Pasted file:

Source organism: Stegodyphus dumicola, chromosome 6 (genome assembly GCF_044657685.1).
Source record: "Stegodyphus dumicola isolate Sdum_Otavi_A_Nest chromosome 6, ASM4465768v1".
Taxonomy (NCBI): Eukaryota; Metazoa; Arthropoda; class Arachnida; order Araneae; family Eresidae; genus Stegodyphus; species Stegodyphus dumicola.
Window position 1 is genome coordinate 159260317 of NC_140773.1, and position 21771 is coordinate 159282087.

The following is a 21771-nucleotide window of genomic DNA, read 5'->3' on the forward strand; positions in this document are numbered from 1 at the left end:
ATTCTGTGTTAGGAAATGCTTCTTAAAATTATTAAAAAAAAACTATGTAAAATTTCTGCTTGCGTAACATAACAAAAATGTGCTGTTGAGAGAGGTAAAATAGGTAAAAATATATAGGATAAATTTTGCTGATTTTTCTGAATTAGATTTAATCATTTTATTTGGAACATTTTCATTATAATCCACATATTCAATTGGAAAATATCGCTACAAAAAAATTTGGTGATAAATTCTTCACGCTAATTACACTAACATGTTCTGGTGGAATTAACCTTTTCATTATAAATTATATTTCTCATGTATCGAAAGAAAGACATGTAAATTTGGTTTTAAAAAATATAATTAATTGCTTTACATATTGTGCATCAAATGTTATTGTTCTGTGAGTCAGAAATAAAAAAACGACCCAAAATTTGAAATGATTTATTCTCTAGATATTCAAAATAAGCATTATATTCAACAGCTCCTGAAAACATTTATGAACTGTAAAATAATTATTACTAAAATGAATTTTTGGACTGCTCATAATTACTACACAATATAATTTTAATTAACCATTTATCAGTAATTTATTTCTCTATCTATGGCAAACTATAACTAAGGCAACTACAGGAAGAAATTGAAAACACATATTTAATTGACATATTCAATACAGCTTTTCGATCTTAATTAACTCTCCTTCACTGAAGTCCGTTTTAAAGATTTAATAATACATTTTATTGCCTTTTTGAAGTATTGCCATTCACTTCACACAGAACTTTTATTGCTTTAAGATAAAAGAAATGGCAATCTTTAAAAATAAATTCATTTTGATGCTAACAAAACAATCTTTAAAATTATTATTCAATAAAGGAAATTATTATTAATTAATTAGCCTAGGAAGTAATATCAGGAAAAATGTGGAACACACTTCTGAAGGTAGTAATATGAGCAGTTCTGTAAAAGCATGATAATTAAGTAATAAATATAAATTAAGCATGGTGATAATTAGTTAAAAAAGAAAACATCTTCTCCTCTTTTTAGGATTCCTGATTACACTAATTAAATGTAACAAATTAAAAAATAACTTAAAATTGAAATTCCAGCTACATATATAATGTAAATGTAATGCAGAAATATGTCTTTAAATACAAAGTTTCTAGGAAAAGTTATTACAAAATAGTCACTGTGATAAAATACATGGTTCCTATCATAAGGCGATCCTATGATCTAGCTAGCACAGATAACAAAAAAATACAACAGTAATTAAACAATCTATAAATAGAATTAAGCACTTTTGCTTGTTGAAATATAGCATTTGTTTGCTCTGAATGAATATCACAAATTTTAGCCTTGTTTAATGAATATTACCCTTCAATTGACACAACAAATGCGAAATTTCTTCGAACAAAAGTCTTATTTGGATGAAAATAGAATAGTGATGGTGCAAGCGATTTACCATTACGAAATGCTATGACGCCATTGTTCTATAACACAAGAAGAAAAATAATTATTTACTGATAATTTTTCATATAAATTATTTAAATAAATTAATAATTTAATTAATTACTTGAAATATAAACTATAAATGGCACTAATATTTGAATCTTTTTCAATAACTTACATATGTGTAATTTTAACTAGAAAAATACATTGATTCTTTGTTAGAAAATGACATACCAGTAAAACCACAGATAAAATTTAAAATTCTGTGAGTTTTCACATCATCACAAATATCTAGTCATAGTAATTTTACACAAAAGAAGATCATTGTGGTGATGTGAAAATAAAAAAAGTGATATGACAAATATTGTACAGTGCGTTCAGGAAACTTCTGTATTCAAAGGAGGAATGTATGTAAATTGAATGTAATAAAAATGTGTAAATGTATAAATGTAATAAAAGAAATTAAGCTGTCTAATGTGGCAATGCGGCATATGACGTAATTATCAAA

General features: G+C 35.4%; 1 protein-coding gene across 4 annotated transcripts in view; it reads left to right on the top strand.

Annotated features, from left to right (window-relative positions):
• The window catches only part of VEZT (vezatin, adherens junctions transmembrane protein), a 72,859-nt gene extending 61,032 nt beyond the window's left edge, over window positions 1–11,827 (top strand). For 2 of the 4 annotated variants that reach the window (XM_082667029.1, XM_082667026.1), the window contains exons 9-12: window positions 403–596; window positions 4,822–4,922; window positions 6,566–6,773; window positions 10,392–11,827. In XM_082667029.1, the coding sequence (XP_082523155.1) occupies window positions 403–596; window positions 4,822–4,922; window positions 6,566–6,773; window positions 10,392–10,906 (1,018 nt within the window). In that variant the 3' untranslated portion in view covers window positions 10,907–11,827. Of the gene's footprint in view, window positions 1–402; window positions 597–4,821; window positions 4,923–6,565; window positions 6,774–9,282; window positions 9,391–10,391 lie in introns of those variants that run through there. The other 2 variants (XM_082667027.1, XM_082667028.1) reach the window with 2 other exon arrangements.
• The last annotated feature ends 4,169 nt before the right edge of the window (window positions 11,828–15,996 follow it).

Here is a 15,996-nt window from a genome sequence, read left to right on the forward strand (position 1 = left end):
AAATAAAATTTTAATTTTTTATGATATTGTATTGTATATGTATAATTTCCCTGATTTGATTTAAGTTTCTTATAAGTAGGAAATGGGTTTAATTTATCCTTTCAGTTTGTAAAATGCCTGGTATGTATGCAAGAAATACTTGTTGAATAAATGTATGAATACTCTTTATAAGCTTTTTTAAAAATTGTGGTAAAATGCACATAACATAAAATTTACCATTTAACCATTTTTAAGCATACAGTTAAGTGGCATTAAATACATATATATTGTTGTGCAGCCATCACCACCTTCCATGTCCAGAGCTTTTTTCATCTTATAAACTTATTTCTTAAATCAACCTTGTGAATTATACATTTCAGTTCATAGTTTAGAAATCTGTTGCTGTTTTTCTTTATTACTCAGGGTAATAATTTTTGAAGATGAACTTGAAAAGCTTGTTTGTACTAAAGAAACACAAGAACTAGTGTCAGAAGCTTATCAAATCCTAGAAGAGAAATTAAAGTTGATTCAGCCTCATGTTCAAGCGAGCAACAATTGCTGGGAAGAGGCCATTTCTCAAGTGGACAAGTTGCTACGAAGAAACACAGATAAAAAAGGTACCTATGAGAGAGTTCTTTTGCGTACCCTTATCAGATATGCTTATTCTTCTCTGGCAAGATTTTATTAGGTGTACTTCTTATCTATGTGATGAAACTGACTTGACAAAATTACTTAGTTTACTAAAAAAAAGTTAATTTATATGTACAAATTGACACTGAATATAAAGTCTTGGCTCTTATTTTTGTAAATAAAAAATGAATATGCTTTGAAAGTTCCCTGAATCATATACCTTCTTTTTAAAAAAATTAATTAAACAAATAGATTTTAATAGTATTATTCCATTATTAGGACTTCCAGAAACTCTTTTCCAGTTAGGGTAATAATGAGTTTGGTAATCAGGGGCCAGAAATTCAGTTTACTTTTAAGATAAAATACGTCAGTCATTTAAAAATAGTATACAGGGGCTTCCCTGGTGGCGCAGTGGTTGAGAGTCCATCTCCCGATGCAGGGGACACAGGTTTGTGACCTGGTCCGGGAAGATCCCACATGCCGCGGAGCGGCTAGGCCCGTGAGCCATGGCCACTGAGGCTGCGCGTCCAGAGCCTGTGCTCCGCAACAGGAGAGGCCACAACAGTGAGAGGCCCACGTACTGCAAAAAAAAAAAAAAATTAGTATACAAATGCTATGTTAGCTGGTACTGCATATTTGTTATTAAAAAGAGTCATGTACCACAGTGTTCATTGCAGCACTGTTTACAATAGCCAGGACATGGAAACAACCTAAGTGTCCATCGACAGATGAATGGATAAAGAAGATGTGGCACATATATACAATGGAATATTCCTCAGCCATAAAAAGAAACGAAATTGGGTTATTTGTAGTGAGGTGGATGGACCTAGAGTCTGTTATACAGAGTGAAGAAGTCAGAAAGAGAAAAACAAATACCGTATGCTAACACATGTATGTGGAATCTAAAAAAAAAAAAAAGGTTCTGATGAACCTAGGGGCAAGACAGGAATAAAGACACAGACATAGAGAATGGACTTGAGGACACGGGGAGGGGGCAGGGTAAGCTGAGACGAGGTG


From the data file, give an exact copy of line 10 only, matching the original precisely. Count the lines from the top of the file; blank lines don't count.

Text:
• The last annotated feature ends 4,169 nt before the right edge of the window (window positions 11,828–15,996 follow it).